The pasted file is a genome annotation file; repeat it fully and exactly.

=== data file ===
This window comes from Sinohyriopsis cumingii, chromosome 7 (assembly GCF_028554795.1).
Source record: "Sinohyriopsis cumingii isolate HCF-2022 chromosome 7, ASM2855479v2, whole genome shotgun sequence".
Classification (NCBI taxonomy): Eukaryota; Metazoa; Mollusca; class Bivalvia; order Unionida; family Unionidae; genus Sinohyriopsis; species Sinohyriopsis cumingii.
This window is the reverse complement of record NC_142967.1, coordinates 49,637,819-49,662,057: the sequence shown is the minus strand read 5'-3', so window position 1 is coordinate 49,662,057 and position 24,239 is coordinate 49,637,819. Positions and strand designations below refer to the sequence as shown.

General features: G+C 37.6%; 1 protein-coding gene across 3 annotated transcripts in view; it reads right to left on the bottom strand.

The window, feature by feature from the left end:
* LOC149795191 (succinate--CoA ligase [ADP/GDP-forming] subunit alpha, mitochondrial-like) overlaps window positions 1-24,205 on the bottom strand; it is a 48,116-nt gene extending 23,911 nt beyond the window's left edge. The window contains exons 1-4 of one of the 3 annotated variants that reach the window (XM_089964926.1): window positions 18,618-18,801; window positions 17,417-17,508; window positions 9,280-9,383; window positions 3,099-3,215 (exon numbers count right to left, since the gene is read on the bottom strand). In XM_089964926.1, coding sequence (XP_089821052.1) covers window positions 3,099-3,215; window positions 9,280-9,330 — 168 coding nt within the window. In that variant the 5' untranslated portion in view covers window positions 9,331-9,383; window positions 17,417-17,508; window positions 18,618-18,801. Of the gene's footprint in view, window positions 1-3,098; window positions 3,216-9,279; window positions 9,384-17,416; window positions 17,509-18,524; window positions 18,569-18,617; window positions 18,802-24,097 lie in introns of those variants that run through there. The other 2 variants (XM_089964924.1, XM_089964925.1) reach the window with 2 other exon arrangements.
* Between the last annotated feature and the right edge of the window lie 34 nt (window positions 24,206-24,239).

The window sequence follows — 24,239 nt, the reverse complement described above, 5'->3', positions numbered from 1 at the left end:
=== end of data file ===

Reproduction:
This window comes from Sinohyriopsis cumingii, chromosome 7 (assembly GCF_028554795.1).
Source record: "Sinohyriopsis cumingii isolate HCF-2022 chromosome 7, ASM2855479v2, whole genome shotgun sequence".
Classification (NCBI taxonomy): Eukaryota; Metazoa; Mollusca; class Bivalvia; order Unionida; family Unionidae; genus Sinohyriopsis; species Sinohyriopsis cumingii.
This window is the reverse complement of record NC_142967.1, coordinates 49,637,819-49,662,057: the sequence shown is the minus strand read 5'-3', so window position 1 is coordinate 49,662,057 and position 24,239 is coordinate 49,637,819. Positions and strand designations below refer to the sequence as shown.

General features: G+C 37.6%; 1 protein-coding gene across 3 annotated transcripts in view; it reads right to left on the bottom strand.

The window, feature by feature from the left end:
* LOC149795191 (succinate--CoA ligase [ADP/GDP-forming] subunit alpha, mitochondrial-like) overlaps window positions 1-24,205 on the bottom strand; it is a 48,116-nt gene extending 23,911 nt beyond the window's left edge. The window contains exons 1-4 of one of the 3 annotated variants that reach the window (XM_089964926.1): window positions 18,618-18,801; window positions 17,417-17,508; window positions 9,280-9,383; window positions 3,099-3,215 (exon numbers count right to left, since the gene is read on the bottom strand). In XM_089964926.1, coding sequence (XP_089821052.1) covers window positions 3,099-3,215; window positions 9,280-9,330 — 168 coding nt within the window. In that variant the 5' untranslated portion in view covers window positions 9,331-9,383; window positions 17,417-17,508; window positions 18,618-18,801. Of the gene's footprint in view, window positions 1-3,098; window positions 3,216-9,279; window positions 9,384-17,416; window positions 17,509-18,524; window positions 18,569-18,617; window positions 18,802-24,097 lie in introns of those variants that run through there. The other 2 variants (XM_089964924.1, XM_089964925.1) reach the window with 2 other exon arrangements.
* Between the last annotated feature and the right edge of the window lie 34 nt (window positions 24,206-24,239).

The window sequence follows — 24,239 nt, the reverse complement described above, 5'->3', positions numbered from 1 at the left end: